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Berries of Vaccinium spp. have long been an important source of food and pharmaceutical ingredients and are considered to have high antioxidant potential. Growing blueberries in Texas, United States is a substantial industry, but there is no report on their antioxidant capacity, total phenolics, and anthocyanins. This study evaluates antioxidant capacity and contents of total phenolics and anthocayanins in both fruits and leaves of 19 genotypes including five commercial cultivars and 11 selections of rabbiteye blueberry (V. ashei) and southern highbush (V. corymbosum hybrids), and three native species (V. darrowii, V. arboreum, and V. fuscatum) grown in Nacogdoches, Texas. Significant variations in antioxidant capacity (as measured by FRAP) and contents of total phenolics and anthocyanins in fruit were observed among different species, cultivars or selections with less variation observed among individual plants of the same genotype. Our data from rabbiteye blueberry selections and cultivars support the hypothesis that antioxidant capacity is more highly correlated to total phenolics than anthocyanins. The analysis of five species indicates that antioxidant activity decreased during ripening but total phenolics contents tended to increase with maturity. Antioxidant capacity, total phenolics, and anthocyanin content did not change significantly during storage at 4ºC or -20ºC for two weeks but decreased significantly when berries were oven dried at 65ºC for 48 h. Antioxidant capacity and total phenolics content in leaves of each genotype were 3 to 15 times higher than those in fruits.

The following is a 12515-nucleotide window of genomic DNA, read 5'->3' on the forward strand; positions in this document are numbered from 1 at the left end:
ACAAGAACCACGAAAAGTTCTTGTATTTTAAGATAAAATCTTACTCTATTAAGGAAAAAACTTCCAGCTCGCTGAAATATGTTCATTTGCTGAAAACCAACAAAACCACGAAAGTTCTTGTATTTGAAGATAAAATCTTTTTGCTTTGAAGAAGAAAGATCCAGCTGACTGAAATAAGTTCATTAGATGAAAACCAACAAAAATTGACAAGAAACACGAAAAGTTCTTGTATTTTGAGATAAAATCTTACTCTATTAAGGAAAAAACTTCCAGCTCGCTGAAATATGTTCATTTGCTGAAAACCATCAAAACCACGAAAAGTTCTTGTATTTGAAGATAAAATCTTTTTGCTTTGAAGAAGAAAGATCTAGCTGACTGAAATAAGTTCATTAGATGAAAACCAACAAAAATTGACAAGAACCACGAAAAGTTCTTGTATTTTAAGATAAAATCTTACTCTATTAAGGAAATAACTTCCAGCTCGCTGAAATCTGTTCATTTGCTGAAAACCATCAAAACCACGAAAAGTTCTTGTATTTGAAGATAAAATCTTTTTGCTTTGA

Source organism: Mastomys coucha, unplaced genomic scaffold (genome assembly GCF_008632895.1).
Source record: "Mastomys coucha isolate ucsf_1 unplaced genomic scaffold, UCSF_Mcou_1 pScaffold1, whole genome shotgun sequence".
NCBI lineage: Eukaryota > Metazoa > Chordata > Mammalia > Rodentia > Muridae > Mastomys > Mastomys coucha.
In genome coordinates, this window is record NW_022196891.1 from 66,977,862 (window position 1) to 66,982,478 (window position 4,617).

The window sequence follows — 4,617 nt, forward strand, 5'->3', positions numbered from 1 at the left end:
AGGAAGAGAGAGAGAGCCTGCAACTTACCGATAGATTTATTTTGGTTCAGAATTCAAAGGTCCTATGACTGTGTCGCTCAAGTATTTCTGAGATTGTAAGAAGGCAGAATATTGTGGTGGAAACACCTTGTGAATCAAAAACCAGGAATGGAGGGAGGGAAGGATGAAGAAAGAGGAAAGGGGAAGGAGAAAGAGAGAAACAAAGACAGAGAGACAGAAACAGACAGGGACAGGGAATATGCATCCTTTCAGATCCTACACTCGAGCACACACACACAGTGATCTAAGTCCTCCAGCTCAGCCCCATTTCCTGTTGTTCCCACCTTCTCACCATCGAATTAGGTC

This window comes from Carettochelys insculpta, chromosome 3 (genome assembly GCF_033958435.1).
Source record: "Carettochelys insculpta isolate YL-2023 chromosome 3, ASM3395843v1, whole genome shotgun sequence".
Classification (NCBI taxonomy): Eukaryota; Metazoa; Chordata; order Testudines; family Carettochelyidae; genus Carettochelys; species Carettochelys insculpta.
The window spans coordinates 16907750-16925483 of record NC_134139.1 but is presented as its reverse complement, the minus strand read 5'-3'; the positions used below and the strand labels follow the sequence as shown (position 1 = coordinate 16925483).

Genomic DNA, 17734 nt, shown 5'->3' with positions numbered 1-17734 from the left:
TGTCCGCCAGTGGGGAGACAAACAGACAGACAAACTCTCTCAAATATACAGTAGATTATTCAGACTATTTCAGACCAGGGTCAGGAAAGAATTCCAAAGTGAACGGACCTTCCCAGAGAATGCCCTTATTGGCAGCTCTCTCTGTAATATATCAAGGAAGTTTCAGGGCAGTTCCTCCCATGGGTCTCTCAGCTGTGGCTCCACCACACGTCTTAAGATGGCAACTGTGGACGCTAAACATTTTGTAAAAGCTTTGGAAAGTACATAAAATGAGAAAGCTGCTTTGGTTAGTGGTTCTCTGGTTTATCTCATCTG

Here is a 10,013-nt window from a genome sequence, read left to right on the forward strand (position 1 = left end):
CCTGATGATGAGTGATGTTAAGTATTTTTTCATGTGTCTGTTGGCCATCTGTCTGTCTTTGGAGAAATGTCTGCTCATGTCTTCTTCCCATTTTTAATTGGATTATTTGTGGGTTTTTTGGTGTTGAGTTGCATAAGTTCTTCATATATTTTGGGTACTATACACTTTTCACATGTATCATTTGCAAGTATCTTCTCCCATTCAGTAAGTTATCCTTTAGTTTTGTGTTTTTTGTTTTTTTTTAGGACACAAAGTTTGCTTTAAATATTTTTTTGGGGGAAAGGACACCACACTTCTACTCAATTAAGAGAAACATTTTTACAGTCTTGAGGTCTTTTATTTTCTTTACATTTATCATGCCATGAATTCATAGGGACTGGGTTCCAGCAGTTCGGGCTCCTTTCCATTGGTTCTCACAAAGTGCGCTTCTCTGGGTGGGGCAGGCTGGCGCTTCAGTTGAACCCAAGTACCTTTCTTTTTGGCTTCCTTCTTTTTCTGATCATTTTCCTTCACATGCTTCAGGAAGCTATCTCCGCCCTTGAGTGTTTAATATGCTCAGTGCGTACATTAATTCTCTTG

Yuan, W.; Zhou, L.; Deng, G.; Wang, P.; Creech, D.; Li, S. Anthocyanins, phenolics, and antioxidant capacity of Vaccinium L. in Texas, USA. Pharmaceutical Crops 2011, 2, 11-23.

Pharmaceutical Crops



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